Whether by some misplaced sense of entitlement or gross overconfidence in my performance skill I wasn’t sure. But regardless, I wanted something else. Community theatre is an amazing training ground though, and a fine lifetime way to keep acting throughout what life throws at you – never let it be said that I disparage community theatre.My entire family was sitting in the lounge watching something loud on TV and I was on my laptop searching local jobs when a Disney audition was one of the advertisements on the side of the screen. Disney was running an internship program for a variety of fields of employment; this included a casting call for performers. The casting day was in a week’s time and I happened to have that day off from both work and university. To add fuel to the fires of fate, that day was the very last day for registration. Hoping for a reprieve from the mundanities of my Australian life,
I arrived a week later at the casting, carting half a ton of the requisite paperwork. I watched the nice Brazilian receptionist who Disney had brought with them staple them together and comment that surprisingly everything was there. Essentially, the tough life starts now; it’s not easy getting all of that paperwork together. The website Disney had available at the time was buggy and it wasn’t easy getting through fourteen pages of forms that would stop loading randomly then crash the browser. To be honest, I devoted an entire day to getting this form finished. It’s because of this, and the amount of other forms required, that I believe is the reason several people turned up without everything they needed. It wasn’t the worst thing in the world for these hopefuls – they were sent away to find a computer and finish the job, but I believe it paid off for me to have the forms to create a good first impression.I went to another casting call years later in Auckland, for the city’s first ever Disney casting.
The process has become much easier than when I was jumping through the hoops. I think they figured out that there are better ways than paperwork to weed out the casuals. I also suspect it has something to do with Disney’s more modern worldwide casting database that they now pull performers from, something that sort of pushes today’s performers further into obscurity and out of the minds of individual casting agents.From what I’ve seen, Disney seems to be doing less direct casting for specific needs and more casting using a database. Then when talent is needed across a range of disciplines they can be found and offered work more quickly. It’s an efficient system, but it’s an easy system to be lost in amongst the thousands of people just as talented and pretty as you. Waiting for the results of an audition can be intensely nauseating when you’re still green enough to wait for notice from auditions, but luckily for me this is the casting call that I waited for and it came through. (This of course led to a period of time of me thinking that I was someone who landed roles. Wrong. I barely landed anything again for three years). One night, June 1st 2011 to be exact, I received an email from a lady named Karina from Disney Recruiting: Congratulations!! You have been offered the position of Entertainment Performer with Walt Disney World to begin in January 2012! Please reply to either accept or decline.Seconds later Karina received the world’s fastest reply, then I leaped from my desk and performed my once in a lifetime happy dance.After that came six months of preparation, and by preparation I mean walking around with a permanent cocky smile, throwing money around because I had “made it” and was gonna earn fancy American dollar bills. This was followed up with a gym chaser – once, to prepare my body for the stress of daily entertainment.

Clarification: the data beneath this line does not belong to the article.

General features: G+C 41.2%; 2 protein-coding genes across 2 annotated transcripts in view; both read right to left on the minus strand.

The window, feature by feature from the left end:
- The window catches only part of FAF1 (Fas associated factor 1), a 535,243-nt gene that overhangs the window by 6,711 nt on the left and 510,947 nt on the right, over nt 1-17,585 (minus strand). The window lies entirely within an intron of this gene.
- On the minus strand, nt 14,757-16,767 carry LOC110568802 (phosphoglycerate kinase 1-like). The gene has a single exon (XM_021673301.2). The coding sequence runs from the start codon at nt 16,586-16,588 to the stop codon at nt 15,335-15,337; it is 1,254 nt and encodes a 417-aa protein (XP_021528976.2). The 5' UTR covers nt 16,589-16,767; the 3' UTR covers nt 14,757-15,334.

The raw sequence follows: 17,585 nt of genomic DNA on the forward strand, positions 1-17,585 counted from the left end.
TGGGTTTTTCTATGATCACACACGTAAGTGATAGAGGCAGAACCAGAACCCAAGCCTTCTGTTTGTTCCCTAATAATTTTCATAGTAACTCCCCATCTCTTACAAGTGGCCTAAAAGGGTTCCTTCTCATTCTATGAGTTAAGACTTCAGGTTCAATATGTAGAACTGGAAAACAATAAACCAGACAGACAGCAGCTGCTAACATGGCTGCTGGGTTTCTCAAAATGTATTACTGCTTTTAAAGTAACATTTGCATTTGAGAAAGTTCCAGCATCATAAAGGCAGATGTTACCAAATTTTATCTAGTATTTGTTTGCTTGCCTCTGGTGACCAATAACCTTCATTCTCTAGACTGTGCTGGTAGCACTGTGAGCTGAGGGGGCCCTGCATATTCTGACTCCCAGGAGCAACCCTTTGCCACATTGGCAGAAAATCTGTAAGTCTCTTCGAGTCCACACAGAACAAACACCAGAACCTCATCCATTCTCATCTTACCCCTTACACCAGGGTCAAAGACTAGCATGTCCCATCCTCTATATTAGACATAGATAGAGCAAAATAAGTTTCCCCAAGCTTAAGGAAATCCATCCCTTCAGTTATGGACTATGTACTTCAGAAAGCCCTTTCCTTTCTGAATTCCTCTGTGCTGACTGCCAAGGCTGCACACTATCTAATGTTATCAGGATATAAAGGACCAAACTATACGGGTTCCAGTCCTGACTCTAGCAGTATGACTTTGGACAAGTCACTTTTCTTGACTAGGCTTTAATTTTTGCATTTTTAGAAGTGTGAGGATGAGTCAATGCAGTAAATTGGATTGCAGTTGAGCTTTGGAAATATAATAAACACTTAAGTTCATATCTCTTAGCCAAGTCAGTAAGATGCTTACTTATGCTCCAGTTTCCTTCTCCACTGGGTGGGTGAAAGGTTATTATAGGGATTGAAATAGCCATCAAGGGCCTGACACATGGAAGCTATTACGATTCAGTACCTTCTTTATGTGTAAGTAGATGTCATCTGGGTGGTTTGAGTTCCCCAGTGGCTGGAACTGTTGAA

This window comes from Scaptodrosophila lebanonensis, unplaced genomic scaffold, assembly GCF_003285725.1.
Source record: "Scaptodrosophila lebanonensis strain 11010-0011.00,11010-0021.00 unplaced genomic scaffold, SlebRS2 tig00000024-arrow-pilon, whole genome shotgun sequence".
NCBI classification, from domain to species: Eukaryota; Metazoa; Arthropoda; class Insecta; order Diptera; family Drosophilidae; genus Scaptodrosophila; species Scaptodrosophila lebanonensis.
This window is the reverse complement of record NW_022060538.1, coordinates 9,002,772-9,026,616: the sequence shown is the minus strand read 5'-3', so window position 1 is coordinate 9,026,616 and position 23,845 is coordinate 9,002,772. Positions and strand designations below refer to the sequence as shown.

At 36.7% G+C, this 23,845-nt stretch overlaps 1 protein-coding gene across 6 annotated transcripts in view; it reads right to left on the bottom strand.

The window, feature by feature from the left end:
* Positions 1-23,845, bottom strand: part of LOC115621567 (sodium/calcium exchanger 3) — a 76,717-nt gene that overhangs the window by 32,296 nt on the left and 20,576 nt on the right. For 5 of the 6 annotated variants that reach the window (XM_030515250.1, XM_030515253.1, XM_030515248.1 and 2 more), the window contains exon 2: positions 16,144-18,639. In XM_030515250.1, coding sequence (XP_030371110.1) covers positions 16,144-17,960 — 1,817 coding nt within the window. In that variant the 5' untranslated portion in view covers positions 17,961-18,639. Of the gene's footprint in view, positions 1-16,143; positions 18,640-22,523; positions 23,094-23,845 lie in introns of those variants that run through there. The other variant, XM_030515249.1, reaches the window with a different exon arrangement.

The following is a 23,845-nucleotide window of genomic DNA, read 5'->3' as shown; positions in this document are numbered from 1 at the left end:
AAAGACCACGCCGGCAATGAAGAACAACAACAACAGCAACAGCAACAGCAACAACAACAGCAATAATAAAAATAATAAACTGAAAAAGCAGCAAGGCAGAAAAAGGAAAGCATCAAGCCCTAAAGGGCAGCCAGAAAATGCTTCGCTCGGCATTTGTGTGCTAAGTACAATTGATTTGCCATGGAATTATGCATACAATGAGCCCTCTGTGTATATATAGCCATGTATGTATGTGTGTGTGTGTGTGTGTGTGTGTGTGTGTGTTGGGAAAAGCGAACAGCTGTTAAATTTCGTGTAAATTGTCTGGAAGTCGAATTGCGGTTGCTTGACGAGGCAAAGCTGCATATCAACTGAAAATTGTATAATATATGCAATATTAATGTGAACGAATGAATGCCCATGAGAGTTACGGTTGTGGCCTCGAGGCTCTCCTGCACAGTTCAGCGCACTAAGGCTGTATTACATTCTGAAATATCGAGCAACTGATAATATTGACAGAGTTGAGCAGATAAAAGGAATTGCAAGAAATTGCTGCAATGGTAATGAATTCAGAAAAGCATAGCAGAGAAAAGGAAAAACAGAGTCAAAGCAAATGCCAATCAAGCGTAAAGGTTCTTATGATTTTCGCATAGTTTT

The airport goodbye was traumatic. All my friends were in a teary mess. I had already left my family at their house in much the same manner. I never repeated that mistake again, so when it was time for each subsequent goodbye after that point it became a casual wave and a crappy joke. From Brisbane I began my journey to Nadi Airport in Fiji (no, the airport is not a tropical paradise), then to Los Angeles, which was under renovations at the time so a nightmare of a maze. Then finally to Orlando, Florida, which I decided on the bus ride to my resort was not somewhere I would ever live under different circumstances. It’s not really a city that makes a lot of sense; it’s more of a small town but on a massive scale. It almost feels like a beachside city without a beach. Downtown was pretty though – at night it had a Batman sort of feel to it.
This unusual city, however, houses 100 square kilometers worth of Disney, plus every other theme park ever dreamed up since the time of Jesus. You can even meet Jesus at “The Holy Land Experience”, the Bible-themed park just down the road. I could only speculate on the audition and casting process that the holy hopefuls needed to endure.
If you’d like to read the rest Click Right Here!